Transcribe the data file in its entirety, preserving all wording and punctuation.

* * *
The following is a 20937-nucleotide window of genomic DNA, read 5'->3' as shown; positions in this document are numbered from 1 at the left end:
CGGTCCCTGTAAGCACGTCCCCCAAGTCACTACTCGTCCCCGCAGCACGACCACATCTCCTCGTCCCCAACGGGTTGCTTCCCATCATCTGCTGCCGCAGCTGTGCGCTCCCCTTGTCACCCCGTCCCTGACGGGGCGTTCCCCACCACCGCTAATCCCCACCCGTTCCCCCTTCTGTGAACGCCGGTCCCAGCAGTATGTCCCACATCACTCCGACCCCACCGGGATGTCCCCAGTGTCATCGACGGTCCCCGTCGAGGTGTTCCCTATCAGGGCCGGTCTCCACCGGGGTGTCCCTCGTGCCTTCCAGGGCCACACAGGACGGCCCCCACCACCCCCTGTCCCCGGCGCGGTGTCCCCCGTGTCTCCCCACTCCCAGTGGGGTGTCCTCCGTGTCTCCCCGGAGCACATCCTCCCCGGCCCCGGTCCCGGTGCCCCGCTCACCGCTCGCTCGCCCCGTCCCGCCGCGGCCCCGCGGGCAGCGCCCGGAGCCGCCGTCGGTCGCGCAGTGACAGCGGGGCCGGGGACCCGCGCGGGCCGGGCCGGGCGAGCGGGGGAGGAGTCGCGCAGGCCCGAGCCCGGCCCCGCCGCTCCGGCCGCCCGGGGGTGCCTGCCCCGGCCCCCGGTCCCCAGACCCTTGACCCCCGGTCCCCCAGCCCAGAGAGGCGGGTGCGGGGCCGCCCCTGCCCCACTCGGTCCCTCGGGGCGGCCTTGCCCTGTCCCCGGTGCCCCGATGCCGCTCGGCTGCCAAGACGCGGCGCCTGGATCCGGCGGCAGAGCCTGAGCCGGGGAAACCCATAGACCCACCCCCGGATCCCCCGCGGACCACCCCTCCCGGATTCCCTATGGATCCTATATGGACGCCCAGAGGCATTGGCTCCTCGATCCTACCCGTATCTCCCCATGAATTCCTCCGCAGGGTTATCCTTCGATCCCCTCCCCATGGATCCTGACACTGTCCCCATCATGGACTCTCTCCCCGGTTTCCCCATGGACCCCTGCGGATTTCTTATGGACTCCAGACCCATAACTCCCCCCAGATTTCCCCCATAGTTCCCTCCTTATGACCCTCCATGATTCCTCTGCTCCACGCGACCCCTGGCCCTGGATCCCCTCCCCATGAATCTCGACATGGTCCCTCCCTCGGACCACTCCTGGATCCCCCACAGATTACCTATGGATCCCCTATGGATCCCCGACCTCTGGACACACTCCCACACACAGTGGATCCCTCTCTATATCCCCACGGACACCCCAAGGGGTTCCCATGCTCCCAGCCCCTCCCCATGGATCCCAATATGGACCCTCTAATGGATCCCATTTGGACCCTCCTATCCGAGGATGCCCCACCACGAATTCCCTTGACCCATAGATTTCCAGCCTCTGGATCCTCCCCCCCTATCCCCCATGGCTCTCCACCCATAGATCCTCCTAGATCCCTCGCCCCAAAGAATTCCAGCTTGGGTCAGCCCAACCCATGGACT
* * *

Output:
The following is a 20937-nucleotide window of genomic DNA, read 5'->3' as shown; positions in this document are numbered from 1 at the left end:
CGGTCCCTGTAAGCACGTCCCCCAAGTCACTACTCGTCCCCGCAGCACGACCACATCTCCTCGTCCCCAACGGGTTGCTTCCCATCATCTGCTGCCGCAGCTGTGCGCTCCCCTTGTCACCCCGTCCCTGACGGGGCGTTCCCCACCACCGCTAATCCCCACCCGTTCCCCCTTCTGTGAACGCCGGTCCCAGCAGTATGTCCCACATCACTCCGACCCCACCGGGATGTCCCCAGTGTCATCGACGGTCCCCGTCGAGGTGTTCCCTATCAGGGCCGGTCTCCACCGGGGTGTCCCTCGTGCCTTCCAGGGCCACACAGGACGGCCCCCACCACCCCCTGTCCCCGGCGCGGTGTCCCCCGTGTCTCCCCACTCCCAGTGGGGTGTCCTCCGTGTCTCCCCGGAGCACATCCTCCCCGGCCCCGGTCCCGGTGCCCCGCTCACCGCTCGCTCGCCCCGTCCCGCCGCGGCCCCGCGGGCAGCGCCCGGAGCCGCCGTCGGTCGCGCAGTGACAGCGGGGCCGGGGACCCGCGCGGGCCGGGCCGGGCGAGCGGGGGAGGAGTCGCGCAGGCCCGAGCCCGGCCCCGCCGCTCCGGCCGCCCGGGGGTGCCTGCCCCGGCCCCCGGTCCCCAGACCCTTGACCCCCGGTCCCCCAGCCCAGAGAGGCGGGTGCGGGGCCGCCCCTGCCCCACTCGGTCCCTCGGGGCGGCCTTGCCCTGTCCCCGGTGCCCCGATGCCGCTCGGCTGCCAAGACGCGGCGCCTGGATCCGGCGGCAGAGCCTGAGCCGGGGAAACCCATAGACCCACCCCCGGATCCCCCGCGGACCACCCCTCCCGGATTCCCTATGGATCCTATATGGACGCCCAGAGGCATTGGCTCCTCGATCCTACCCGTATCTCCCCATGAATTCCTCCGCAGGGTTATCCTTCGATCCCCTCCCCATGGATCCTGACACTGTCCCCATCATGGACTCTCTCCCCGGTTTCCCCATGGACCCCTGCGGATTTCTTATGGACTCCAGACCCATAACTCCCCCCAGATTTCCCCCATAGTTCCCTCCTTATGACCCTCCATGATTCCTCTGCTCCACGCGACCCCTGGCCCTGGATCCCCTCCCCATGAATCTCGACATGGTCCCTCCCTCGGACCACTCCTGGATCCCCCACAGATTACCTATGGATCCCCTATGGATCCCCGACCTCTGGACACACTCCCACACACAGTGGATCCCTCTCTATATCCCCACGGACACCCCAAGGGGTTCCCATGCTCCCAGCCCCTCCCCATGGATCCCAATATGGACCCTCTAATGGATCCCATTTGGACCCTCCTATCCGAGGATGCCCCACCACGAATTCCCTTGACCCATAGATTTCCAGCCTCTGGATCCTCCCCCCCTATCCCCCATGGCTCTCCACCCATAGATCCTCCTAGATCCCTCGCCCCAAAGAATTCCAGCTTGGGTCAGCCCAACCCATGGACT